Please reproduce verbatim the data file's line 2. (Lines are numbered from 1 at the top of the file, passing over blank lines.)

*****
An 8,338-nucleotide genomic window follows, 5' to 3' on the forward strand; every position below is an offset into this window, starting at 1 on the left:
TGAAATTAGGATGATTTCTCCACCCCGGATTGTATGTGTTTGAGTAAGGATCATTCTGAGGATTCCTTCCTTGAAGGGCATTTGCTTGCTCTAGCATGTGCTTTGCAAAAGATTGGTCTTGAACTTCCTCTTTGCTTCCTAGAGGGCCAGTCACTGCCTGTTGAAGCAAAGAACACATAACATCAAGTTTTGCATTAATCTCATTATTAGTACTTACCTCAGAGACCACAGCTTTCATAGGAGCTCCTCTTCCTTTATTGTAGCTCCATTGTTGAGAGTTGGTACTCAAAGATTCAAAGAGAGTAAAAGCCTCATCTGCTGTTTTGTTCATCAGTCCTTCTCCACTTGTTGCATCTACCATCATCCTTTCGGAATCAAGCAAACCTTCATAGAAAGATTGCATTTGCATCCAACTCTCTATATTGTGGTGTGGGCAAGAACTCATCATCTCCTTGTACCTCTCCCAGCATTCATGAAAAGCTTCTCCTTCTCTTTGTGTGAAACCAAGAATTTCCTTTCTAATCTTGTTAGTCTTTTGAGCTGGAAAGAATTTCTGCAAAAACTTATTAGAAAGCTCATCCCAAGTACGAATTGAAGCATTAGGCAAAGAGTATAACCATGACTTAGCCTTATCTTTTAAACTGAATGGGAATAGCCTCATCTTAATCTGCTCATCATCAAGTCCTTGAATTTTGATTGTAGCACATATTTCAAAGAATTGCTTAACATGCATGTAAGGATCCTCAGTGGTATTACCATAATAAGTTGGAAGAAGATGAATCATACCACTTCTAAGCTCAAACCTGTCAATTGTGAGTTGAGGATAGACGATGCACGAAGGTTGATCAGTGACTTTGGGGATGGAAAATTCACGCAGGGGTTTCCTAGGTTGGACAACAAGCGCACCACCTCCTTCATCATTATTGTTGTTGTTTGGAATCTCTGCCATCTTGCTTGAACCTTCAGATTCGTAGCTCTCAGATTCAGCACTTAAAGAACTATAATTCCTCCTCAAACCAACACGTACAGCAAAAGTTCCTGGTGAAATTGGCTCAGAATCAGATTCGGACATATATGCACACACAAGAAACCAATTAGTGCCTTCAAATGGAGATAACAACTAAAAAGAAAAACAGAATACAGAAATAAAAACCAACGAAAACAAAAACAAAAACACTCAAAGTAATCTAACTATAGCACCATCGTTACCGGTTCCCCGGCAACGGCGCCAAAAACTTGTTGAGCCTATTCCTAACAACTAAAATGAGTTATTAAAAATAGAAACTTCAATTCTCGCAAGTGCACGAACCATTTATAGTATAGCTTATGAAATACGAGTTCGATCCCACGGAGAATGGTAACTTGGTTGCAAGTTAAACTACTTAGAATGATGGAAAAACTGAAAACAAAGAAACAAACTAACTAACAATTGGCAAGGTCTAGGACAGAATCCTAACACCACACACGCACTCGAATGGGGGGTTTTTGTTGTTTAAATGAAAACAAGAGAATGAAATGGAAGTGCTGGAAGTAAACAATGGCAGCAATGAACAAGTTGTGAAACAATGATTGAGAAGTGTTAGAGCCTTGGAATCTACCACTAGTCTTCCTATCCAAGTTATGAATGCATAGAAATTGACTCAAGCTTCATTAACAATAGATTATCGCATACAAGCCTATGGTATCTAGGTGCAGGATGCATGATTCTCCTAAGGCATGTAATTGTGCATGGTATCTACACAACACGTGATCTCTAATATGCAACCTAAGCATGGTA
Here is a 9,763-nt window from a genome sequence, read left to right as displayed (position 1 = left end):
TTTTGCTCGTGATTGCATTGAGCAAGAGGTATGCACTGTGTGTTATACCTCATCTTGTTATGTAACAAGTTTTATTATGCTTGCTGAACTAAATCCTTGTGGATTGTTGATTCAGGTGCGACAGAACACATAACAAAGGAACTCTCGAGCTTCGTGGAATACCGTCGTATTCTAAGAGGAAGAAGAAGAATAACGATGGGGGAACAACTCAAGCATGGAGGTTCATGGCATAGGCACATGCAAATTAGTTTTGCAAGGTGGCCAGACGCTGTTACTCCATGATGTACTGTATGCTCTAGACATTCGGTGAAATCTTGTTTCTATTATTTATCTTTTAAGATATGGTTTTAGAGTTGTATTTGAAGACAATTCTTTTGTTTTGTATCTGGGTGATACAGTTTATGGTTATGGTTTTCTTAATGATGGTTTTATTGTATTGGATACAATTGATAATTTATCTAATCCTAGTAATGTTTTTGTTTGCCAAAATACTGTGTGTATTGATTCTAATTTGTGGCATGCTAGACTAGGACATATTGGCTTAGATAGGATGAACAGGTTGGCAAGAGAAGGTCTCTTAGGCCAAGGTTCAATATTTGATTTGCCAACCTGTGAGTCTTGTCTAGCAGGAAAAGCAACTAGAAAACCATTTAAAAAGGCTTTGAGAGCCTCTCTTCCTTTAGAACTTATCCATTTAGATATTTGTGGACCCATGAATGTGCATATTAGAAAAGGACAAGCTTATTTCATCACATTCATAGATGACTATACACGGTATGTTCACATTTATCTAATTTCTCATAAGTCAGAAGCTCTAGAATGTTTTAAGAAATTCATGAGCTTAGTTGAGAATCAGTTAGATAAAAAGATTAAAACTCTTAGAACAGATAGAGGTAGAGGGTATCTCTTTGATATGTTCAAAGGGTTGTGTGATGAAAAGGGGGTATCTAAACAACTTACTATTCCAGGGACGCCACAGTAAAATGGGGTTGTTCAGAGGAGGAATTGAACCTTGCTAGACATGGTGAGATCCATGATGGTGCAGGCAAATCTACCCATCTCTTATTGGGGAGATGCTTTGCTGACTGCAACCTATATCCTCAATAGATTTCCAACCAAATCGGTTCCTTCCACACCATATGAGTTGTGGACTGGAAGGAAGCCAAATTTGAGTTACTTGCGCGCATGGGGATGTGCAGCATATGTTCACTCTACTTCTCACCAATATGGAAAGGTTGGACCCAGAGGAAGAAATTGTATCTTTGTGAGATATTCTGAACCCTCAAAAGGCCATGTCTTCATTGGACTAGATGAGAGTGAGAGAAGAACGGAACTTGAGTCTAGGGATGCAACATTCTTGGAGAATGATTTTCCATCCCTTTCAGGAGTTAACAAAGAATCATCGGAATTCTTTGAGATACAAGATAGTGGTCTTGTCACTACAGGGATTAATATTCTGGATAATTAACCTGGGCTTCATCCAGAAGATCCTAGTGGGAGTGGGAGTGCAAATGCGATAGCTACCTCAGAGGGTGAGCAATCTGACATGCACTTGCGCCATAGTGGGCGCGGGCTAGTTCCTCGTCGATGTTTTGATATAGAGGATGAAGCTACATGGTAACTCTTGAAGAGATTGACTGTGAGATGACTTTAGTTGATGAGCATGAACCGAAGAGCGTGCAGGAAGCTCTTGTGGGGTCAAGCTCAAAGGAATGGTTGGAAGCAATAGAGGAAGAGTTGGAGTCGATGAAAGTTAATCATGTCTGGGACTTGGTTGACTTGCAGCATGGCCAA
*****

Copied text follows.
TGAAATTAGGATGATTTCTCCACCCCGGATTGTATGTGTTTGAGTAAGGATCATTCTGAGGATTCCTTCCTTGAAGGGCATTTGCTTGCTCTAGCATGTGCTTTGCAAAAGATTGGTCTTGAACTTCCTCTTTGCTTCCTAGAGGGCCAGTCACTGCCTGTTGAAGCAAAGAACACATAACATCAAGTTTTGCATTAATCTCATTATTAGTACTTACCTCAGAGACCACAGCTTTCATAGGAGCTCCTCTTCCTTTATTGTAGCTCCATTGTTGAGAGTTGGTACTCAAAGATTCAAAGAGAGTAAAAGCCTCATCTGCTGTTTTGTTCATCAGTCCTTCTCCACTTGTTGCATCTACCATCATCCTTTCGGAATCAAGCAAACCTTCATAGAAAGATTGCATTTGCATCCAACTCTCTATATTGTGGTGTGGGCAAGAACTCATCATCTCCTTGTACCTCTCCCAGCATTCATGAAAAGCTTCTCCTTCTCTTTGTGTGAAACCAAGAATTTCCTTTCTAATCTTGTTAGTCTTTTGAGCTGGAAAGAATTTCTGCAAAAACTTATTAGAAAGCTCATCCCAAGTACGAATTGAAGCATTAGGCAAAGAGTATAACCATGACTTAGCCTTATCTTTTAAACTGAATGGGAATAGCCTCATCTTAATCTGCTCATCATCAAGTCCTTGAATTTTGATTGTAGCACATATTTCAAAGAATTGCTTAACATGCATGTAAGGATCCTCAGTGGTATTACCATAATAAGTTGGAAGAAGATGAATCATACCACTTCTAAGCTCAAACCTGTCAATTGTGAGTTGAGGATAGACGATGCACGAAGGTTGATCAGTGACTTTGGGGATGGAAAATTCACGCAGGGGTTTCCTAGGTTGGACAACAAGCGCACCACCTCCTTCATCATTATTGTTGTTGTTTGGAATCTCTGCCATCTTGCTTGAACCTTCAGATTCGTAGCTCTCAGATTCAGCACTTAAAGAACTATAATTCCTCCTCAAACCAACACGTACAGCAAAAGTTCCTGGTGAAATTGGCTCAGAATCAGATTCGGACATATATGCACACACAAGAAACCAATTAGTGCCTTCAAATGGAGATAACAACTAAAAAGAAAAACAGAATACAGAAATAAAAACCAACGAAAACAAAAACAAAAACACTCAAAGTAATCTAACTATAGCACCATCGTTACCGGTTCCCCGGCAACGGCGCCAAAAACTTGTTGAGCCTATTCCTAACAACTAAAATGAGTTATTAAAAATAGAAACTTCAATTCTCGCAAGTGCACGAACCATTTATAGTATAGCTTATGAAATACGAGTTCGATCCCACGGAGAATGGTAACTTGGTTGCAAGTTAAACTACTTAGAATGATGGAAAAACTGAAAACAAAGAAACAAACTAACTAACAATTGGCAAGGTCTAGGACAGAATCCTAACACCACACACGCACTCGAATGGGGGGTTTTTGTTGTTTAAATGAAAACAAGAGAATGAAATGGAAGTGCTGGAAGTAAACAATGGCAGCAATGAACAAGTTGTGAAACAATGATTGAGAAGTGTTAGAGCCTTGGAATCTACCACTAGTCTTCCTATCCAAGTTATGAATGCATAGAAATTGACTCAAGCTTCATTAACAATAGATTATCGCATACAAGCCTATGGTATCTAGGTGCAGGATGCATGATTCTCCTAAGGCATGTAATTGTGCATGGTATCTACACAACACGTGATCTCTAATATGCAACCTAAGCATGGTA